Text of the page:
A judge is due to announce next week the minimum number of years child killer Ian Huntley must stay in prison.
Huntley murdered Jessica Chapman and Holly Wells, both aged 10, in Soham, Cambs, in August 2002.
The former school caretaker was given a mandatory life sentence following a trial at the Old Bailey in 2003.
But a judge has to decide at a High Court hearing scheduled for Thursday how long he must stay in prison before he can be considered for parole.
He is being held at Wakefield prison, which also houses other "lifers" such as Charles Bronson and Robert Maudsley.
The Prison Service said all such prisoners were reviewed annually by the Sentencing Planning and Review Board.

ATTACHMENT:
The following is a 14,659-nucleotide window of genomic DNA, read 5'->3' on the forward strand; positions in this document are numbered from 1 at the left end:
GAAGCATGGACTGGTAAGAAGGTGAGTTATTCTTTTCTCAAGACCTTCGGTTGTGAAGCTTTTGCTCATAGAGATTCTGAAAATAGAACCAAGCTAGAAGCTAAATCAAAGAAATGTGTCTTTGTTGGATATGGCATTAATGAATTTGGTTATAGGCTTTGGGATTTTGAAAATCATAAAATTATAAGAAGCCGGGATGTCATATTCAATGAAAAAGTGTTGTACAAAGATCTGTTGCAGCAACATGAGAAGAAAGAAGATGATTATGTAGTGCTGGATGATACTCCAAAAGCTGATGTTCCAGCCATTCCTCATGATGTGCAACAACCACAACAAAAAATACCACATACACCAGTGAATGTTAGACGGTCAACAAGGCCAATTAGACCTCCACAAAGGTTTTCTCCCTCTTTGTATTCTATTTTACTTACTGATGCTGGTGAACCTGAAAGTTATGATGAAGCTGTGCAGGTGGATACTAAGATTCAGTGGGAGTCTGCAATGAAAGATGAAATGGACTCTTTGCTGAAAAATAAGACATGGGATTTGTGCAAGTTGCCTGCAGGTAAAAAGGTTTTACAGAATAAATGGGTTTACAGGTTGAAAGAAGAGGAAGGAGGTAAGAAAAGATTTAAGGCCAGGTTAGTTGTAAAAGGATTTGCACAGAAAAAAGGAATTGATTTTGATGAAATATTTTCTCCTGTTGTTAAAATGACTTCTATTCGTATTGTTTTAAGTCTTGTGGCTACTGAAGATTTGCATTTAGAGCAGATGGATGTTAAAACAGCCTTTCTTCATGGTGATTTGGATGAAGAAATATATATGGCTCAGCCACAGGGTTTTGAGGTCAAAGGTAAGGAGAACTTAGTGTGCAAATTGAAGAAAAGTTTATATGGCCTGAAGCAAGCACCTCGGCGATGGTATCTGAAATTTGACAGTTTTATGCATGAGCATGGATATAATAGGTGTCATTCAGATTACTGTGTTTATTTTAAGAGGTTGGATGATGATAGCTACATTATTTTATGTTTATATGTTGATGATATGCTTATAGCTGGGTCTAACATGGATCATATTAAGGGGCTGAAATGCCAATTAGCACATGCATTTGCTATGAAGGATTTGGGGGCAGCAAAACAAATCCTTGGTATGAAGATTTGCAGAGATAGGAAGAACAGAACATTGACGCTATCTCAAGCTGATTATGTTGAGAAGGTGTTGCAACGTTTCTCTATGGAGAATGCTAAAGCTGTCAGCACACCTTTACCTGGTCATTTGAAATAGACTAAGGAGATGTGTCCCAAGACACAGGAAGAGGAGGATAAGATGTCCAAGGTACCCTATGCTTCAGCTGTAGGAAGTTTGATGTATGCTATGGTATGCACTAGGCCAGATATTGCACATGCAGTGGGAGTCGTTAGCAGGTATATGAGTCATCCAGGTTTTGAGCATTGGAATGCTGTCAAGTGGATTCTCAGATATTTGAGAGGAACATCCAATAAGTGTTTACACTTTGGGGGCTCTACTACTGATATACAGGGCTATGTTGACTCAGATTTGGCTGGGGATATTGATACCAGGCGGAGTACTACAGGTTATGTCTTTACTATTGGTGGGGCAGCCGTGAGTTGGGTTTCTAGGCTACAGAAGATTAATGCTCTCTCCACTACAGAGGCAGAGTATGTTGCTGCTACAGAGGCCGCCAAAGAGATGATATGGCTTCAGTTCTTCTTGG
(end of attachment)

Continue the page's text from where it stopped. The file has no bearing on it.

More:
'Life means life'
The Department for Constitutional Affairs said Lord Woolf, the Lord Chief Justice, would decide Huntley's tariff.
Huntley was not covered by rules that created a "life means life" rule for multiple murderers because Holly and Jessica were killed before the guidelines were updated.
Instead Huntley's case would be decided under "transitional arrangements".
Roy Whiting was given a 50-year jail tariff by former Home Secretary David Blunkett for killing schoolgirl Sarah Payne.
Others who face never being released include Bronson, dubbed Britain's most violent prisoner, and Maudsley, who ate the brains of one of two inmates he murdered in Wakefield jail in 1979.